LONDON, Ohio — They’re just typical farm kids.
They’d rather run the combine than the truck during wheat harvest, and they love to run their six-row Kemper chopper they call the Beast Machine. Their first chore was throwing flakes of hay bales to the cattle on their feedlot, and they remember when their dad let them drive the tractor in first gear, inching down the feedbunk while he tossed feed to the cows — “I know it was before I was even in school!”. Their idea of dressing up is something other than an old T-shirt with the sleeves cut off. They hate going out in freezing weather to break up the ice on the waterers for the cows, or cleaning up the outdoor feed bunk after it rains. They post pictures of newly cut alfalfa or eartags on Facebook.
Yup, Greg, Nathan and Kendal Peterson are just typical farm kids — except that they’ve received videotaped marriage proposals via YouTube, are mobbed for autographs and photographs wherever they go, and received a paid invitation to attend this year’s Agritechnica international machinery and equipment exhibition in Hanover, Germany.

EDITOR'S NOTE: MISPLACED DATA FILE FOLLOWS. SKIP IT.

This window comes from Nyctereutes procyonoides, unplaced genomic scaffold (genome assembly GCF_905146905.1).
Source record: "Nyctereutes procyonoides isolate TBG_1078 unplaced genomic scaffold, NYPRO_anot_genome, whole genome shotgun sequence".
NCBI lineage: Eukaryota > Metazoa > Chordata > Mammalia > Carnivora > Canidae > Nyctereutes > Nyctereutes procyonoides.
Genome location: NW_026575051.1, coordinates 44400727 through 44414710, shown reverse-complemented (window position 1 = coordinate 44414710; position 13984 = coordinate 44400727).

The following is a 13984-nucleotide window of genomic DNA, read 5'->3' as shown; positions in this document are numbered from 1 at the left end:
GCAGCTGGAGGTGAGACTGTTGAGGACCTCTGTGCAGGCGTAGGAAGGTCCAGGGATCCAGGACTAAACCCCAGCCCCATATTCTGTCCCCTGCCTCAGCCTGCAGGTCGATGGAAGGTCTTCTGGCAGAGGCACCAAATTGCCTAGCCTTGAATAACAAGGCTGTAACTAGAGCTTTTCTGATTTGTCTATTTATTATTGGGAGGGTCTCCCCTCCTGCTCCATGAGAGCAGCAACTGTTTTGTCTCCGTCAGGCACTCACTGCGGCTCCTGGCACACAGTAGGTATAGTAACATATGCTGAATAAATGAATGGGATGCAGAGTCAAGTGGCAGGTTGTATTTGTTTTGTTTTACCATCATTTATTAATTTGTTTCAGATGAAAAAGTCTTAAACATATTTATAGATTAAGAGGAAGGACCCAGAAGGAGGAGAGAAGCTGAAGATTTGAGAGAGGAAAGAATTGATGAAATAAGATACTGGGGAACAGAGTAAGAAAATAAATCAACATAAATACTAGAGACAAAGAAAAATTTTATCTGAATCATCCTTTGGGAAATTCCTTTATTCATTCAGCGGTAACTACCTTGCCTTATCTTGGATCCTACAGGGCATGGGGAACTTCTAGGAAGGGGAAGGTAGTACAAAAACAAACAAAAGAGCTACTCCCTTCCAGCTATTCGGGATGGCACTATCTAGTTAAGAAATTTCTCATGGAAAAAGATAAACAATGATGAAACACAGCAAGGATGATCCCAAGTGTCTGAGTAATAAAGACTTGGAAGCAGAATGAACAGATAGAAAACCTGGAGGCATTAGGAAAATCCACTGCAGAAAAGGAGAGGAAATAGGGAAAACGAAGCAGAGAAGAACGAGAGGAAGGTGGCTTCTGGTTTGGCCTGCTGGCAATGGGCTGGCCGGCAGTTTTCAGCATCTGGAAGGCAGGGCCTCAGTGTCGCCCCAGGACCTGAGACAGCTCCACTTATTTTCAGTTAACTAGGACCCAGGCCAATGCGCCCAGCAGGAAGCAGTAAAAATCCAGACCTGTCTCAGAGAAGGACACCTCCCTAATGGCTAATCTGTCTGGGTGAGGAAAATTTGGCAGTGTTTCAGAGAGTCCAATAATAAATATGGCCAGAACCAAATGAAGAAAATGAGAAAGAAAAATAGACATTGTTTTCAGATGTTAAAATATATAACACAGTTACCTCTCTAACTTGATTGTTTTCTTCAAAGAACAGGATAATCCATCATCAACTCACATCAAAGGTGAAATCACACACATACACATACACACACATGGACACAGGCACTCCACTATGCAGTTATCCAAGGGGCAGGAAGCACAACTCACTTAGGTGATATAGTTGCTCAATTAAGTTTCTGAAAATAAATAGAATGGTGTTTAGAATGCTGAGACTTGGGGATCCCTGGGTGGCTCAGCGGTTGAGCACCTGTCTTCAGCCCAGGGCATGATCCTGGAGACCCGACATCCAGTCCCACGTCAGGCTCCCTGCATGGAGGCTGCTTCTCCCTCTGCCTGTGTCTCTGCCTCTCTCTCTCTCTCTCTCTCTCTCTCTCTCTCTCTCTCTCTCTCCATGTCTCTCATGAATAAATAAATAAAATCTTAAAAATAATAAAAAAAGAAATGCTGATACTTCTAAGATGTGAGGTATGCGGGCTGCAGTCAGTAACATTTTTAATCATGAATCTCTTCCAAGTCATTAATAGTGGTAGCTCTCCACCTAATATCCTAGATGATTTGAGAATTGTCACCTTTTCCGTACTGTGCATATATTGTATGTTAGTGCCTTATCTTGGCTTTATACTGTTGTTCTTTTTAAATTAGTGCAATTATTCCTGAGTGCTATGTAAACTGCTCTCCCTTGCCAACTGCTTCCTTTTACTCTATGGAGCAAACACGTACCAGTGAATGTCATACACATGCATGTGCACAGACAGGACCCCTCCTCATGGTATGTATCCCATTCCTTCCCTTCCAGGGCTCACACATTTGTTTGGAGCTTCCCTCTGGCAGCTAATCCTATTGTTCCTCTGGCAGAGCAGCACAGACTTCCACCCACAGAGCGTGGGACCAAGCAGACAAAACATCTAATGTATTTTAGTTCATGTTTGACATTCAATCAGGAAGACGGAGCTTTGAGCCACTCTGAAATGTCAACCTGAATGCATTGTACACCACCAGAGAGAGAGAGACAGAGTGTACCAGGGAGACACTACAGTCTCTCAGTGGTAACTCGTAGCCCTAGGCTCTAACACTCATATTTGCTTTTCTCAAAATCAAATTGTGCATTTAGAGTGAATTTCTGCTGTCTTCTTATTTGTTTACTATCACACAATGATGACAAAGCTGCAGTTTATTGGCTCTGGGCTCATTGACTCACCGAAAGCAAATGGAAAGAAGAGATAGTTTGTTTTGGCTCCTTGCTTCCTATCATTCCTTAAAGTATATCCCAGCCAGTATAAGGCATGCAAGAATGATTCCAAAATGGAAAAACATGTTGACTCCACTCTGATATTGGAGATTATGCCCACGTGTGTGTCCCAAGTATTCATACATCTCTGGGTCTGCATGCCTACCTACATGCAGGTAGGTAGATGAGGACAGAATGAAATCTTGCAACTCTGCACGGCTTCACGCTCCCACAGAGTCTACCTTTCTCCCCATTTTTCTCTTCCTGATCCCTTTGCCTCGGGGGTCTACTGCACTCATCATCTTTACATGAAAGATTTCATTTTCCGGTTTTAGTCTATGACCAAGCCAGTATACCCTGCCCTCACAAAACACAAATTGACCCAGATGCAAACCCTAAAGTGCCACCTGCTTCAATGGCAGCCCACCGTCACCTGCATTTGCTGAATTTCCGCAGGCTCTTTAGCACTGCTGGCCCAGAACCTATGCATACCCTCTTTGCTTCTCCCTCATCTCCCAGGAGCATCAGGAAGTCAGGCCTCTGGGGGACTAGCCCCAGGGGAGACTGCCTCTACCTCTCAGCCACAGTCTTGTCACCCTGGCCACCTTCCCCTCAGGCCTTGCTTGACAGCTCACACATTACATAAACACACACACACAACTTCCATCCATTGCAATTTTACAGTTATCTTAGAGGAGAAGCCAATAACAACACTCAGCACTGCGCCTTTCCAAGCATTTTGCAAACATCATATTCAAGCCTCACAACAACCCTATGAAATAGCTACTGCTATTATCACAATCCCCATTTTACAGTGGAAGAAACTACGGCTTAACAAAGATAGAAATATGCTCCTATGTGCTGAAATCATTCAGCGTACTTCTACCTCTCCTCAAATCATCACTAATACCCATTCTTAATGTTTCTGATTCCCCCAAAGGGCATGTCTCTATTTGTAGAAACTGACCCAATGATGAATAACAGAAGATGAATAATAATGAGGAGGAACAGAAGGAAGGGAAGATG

These typical Kansas farm kids — Greg, 22; Nathan, 19; and Kendal, 17 — rocketed to farm world stardom last summer when their parody music video, I’m Farming and I Grow It, went viral on the Internet.
Within days, Fox News flew them to New York City to appear on TV (the first time Kendal and Nathan had ever flown); an Associated Press reporter called while Greg was mowing a prairie hayfield (“I realized I should probably stop swathing while I was talking to the AP.”); and by fall, they were being saluted on the football field during a Kansas State-Texas football game while their video played on the huge Jumbotron screen and the cheerleaders did a routine as the music played.
These are not your typical farm kids.
Just a year ago…
It started when Greg — then a student at K-State (he’s since graduated with a degree in agricultural communications/journalism — heard the pop hit song, “I’m Sexy and I Know It,” and couldn’t get the tune out of his head. He revamped the words to “I’m Farming and I Grow It,” quickly riffed more lyrics, and went back home and pitched the music video parody to his brothers.